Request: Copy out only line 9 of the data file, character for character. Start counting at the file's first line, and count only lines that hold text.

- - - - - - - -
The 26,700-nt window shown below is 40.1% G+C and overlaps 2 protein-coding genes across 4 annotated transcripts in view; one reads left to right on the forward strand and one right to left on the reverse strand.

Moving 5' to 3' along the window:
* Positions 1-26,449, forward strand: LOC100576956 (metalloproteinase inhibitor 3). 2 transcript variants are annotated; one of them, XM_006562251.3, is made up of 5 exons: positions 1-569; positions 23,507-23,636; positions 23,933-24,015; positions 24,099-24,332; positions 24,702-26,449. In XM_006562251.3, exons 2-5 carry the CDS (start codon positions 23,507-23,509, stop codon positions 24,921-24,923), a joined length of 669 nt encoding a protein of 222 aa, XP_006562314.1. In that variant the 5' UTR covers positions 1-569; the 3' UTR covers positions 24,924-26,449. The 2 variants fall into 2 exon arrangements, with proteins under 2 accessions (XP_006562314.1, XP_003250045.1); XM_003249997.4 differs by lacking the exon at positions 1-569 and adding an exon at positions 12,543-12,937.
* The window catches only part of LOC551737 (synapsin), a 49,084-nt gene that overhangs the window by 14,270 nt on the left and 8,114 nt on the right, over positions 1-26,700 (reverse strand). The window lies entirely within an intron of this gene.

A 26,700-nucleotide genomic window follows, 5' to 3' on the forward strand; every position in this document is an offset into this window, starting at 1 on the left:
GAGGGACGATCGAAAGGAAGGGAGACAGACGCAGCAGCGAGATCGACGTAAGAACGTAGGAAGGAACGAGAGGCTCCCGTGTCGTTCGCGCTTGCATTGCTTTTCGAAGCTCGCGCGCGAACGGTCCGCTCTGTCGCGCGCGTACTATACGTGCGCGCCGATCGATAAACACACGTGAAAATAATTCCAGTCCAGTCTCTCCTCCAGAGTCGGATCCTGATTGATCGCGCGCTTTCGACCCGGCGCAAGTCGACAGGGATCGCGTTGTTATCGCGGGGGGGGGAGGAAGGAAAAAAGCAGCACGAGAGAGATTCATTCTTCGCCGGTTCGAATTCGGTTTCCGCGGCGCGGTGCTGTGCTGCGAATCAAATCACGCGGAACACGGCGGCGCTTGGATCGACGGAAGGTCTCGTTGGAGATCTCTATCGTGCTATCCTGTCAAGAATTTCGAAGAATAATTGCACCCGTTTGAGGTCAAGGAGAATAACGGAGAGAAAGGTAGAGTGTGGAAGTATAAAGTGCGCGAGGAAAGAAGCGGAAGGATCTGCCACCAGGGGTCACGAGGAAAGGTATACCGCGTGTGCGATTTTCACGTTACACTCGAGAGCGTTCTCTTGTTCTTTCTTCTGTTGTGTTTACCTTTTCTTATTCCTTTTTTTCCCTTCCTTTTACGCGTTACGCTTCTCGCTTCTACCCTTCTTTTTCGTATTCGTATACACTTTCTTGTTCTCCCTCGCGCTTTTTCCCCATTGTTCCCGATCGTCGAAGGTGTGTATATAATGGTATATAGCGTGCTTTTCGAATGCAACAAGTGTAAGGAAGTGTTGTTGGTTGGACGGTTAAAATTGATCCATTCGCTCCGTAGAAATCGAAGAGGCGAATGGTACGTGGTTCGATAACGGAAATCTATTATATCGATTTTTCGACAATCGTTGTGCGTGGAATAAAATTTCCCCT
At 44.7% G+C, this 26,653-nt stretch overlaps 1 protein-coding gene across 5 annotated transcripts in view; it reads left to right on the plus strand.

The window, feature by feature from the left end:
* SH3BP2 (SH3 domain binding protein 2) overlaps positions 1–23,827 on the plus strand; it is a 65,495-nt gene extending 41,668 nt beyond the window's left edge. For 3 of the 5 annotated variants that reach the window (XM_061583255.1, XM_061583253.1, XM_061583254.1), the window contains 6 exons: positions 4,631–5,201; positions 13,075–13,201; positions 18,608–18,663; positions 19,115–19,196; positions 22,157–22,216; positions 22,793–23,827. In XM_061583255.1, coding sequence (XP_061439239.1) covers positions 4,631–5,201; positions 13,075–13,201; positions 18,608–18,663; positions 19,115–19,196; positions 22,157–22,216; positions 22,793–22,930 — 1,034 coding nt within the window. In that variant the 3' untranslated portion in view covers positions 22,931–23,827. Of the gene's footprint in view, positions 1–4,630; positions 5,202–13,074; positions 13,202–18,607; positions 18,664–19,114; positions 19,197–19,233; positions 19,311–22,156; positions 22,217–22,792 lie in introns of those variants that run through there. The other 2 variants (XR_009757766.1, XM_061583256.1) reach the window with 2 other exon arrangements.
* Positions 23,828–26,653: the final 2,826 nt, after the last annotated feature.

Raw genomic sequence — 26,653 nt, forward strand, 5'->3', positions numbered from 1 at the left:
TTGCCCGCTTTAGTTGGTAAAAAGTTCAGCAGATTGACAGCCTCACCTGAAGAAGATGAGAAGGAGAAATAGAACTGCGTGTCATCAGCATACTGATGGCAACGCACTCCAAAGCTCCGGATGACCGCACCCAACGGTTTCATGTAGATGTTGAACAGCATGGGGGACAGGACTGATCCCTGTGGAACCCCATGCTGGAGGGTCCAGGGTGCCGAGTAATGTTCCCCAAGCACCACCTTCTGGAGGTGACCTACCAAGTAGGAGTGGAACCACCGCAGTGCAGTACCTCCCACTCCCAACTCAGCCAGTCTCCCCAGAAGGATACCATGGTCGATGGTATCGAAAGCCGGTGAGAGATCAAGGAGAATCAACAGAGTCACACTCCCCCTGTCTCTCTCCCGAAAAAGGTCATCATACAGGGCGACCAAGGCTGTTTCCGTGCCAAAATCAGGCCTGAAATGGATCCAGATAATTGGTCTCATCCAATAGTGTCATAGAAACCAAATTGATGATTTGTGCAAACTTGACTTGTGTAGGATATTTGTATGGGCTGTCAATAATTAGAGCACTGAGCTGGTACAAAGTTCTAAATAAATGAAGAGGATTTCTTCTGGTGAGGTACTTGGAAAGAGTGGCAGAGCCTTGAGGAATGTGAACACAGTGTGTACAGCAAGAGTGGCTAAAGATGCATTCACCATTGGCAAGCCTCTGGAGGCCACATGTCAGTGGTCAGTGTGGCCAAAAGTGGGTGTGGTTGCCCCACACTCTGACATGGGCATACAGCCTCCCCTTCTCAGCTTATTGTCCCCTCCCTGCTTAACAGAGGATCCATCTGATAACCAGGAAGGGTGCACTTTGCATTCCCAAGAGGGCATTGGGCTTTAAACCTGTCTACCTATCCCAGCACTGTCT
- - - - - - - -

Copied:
* SH3BP2 (SH3 domain binding protein 2) overlaps positions 1–23,827 on the plus strand; it is a 65,495-nt gene extending 41,668 nt beyond the window's left edge. For 3 of the 5 annotated variants that reach the window (XM_061583255.1, XM_061583253.1, XM_061583254.1), the window contains 6 exons: positions 4,631–5,201; positions 13,075–13,201; positions 18,608–18,663; positions 19,115–19,196; positions 22,157–22,216; positions 22,793–23,827. In XM_061583255.1, coding sequence (XP_061439239.1) covers positions 4,631–5,201; positions 13,075–13,201; positions 18,608–18,663; positions 19,115–19,196; positions 22,157–22,216; positions 22,793–22,930 — 1,034 coding nt within the window. In that variant the 3' untranslated portion in view covers positions 22,931–23,827. Of the gene's footprint in view, positions 1–4,630; positions 5,202–13,074; positions 13,202–18,607; positions 18,664–19,114; positions 19,197–19,233; positions 19,311–22,156; positions 22,217–22,792 lie in introns of those variants that run through there. The other 2 variants (XR_009757766.1, XM_061583256.1) reach the window with 2 other exon arrangements.